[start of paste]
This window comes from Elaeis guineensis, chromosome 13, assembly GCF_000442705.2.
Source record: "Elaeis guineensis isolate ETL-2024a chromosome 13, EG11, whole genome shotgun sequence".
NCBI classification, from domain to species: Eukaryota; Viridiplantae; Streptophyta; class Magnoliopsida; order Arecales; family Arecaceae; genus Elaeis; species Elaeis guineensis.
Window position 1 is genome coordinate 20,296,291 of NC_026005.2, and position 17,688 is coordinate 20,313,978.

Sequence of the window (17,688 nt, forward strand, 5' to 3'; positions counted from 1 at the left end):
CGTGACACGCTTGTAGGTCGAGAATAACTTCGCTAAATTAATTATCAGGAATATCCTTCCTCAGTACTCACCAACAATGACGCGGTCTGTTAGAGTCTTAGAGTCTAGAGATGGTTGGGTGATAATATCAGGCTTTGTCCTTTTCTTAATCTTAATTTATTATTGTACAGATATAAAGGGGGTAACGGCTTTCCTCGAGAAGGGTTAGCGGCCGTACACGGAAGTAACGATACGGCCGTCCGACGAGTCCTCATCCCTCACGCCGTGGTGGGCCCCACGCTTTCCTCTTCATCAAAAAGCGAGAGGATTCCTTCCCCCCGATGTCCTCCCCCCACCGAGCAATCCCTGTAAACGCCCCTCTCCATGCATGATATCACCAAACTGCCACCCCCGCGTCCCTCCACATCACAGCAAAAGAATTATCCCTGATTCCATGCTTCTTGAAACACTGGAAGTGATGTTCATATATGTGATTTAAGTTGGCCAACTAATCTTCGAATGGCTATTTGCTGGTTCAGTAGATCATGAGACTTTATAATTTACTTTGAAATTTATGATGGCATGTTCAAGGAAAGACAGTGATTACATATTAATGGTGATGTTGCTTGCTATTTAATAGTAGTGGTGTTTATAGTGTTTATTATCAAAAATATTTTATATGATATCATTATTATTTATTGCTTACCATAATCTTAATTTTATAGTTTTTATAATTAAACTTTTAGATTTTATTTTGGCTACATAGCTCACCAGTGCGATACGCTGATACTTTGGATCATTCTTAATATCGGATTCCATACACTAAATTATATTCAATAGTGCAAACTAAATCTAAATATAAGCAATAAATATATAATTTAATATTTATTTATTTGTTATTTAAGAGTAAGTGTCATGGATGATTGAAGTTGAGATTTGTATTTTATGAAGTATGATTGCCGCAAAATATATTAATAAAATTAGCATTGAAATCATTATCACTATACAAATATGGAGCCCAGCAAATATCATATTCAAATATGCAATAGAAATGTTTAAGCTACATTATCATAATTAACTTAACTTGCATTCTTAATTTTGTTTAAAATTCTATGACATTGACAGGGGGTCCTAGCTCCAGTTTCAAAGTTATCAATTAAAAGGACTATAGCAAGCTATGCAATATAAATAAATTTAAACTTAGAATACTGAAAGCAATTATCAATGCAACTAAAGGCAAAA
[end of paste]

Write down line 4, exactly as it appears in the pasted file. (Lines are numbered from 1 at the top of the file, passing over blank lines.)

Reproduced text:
Window position 1 is genome coordinate 20,296,291 of NC_026005.2, and position 17,688 is coordinate 20,313,978.